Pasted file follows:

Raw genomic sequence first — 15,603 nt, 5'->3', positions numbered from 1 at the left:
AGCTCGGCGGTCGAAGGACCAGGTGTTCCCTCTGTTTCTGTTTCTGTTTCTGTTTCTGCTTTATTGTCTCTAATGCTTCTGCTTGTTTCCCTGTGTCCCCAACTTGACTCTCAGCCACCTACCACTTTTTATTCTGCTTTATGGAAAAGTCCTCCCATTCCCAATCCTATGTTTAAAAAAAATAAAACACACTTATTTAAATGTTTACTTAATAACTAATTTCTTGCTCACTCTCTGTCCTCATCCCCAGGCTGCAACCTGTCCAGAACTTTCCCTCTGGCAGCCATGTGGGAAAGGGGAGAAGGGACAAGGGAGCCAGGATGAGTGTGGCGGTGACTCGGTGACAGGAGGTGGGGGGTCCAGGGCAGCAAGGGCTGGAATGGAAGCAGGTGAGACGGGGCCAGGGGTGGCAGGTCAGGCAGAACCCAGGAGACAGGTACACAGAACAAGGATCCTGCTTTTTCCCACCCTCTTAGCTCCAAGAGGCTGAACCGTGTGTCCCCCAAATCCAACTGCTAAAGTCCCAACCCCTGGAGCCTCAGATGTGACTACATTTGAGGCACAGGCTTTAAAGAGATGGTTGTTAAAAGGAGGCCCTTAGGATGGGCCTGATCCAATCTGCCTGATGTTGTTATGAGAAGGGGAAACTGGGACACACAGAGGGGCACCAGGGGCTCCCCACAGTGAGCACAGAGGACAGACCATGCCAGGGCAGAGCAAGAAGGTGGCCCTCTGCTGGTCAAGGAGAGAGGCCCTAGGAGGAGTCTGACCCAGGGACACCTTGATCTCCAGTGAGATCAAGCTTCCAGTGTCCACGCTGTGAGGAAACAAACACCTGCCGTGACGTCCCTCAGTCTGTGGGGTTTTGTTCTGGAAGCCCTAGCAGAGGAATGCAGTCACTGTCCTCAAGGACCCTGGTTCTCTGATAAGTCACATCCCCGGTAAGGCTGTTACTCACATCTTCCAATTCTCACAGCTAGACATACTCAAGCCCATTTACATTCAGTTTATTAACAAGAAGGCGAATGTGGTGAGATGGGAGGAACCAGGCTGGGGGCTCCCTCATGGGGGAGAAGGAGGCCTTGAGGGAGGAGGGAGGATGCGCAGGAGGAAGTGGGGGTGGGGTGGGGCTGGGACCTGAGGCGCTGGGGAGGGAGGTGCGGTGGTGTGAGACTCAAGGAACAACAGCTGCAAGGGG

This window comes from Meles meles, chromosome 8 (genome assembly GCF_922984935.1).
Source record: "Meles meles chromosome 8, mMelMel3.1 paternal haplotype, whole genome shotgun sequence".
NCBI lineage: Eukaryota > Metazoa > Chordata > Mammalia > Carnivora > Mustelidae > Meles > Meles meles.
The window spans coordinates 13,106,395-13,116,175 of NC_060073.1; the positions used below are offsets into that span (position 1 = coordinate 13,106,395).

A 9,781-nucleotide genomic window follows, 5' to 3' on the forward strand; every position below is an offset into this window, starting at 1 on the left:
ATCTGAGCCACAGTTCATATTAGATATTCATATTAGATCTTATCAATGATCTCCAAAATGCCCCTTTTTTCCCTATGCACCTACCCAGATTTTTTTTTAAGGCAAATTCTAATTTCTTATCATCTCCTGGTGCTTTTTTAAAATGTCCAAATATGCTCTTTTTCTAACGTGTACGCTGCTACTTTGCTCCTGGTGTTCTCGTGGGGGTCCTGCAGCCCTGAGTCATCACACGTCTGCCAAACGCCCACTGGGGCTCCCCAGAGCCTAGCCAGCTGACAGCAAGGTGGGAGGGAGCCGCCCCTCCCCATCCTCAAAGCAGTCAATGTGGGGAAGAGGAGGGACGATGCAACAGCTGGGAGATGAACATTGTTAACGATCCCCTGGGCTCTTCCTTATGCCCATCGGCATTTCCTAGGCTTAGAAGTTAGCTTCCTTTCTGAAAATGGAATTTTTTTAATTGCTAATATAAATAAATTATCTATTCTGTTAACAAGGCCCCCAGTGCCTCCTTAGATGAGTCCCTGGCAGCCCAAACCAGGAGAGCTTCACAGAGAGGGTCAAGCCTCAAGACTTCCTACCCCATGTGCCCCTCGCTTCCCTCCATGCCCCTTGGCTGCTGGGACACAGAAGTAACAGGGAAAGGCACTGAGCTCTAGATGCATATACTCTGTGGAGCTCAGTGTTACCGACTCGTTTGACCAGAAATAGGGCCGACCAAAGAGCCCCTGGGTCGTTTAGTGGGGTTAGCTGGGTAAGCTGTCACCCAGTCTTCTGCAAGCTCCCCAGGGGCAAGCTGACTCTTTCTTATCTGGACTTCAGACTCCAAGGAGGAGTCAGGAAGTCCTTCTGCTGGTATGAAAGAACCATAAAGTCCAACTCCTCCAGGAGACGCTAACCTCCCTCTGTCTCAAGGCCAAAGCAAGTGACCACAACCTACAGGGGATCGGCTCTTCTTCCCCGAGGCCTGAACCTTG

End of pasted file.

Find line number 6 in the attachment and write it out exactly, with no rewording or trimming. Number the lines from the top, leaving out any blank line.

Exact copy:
The window spans coordinates 13,106,395-13,116,175 of NC_060073.1; the positions used below are offsets into that span (position 1 = coordinate 13,106,395).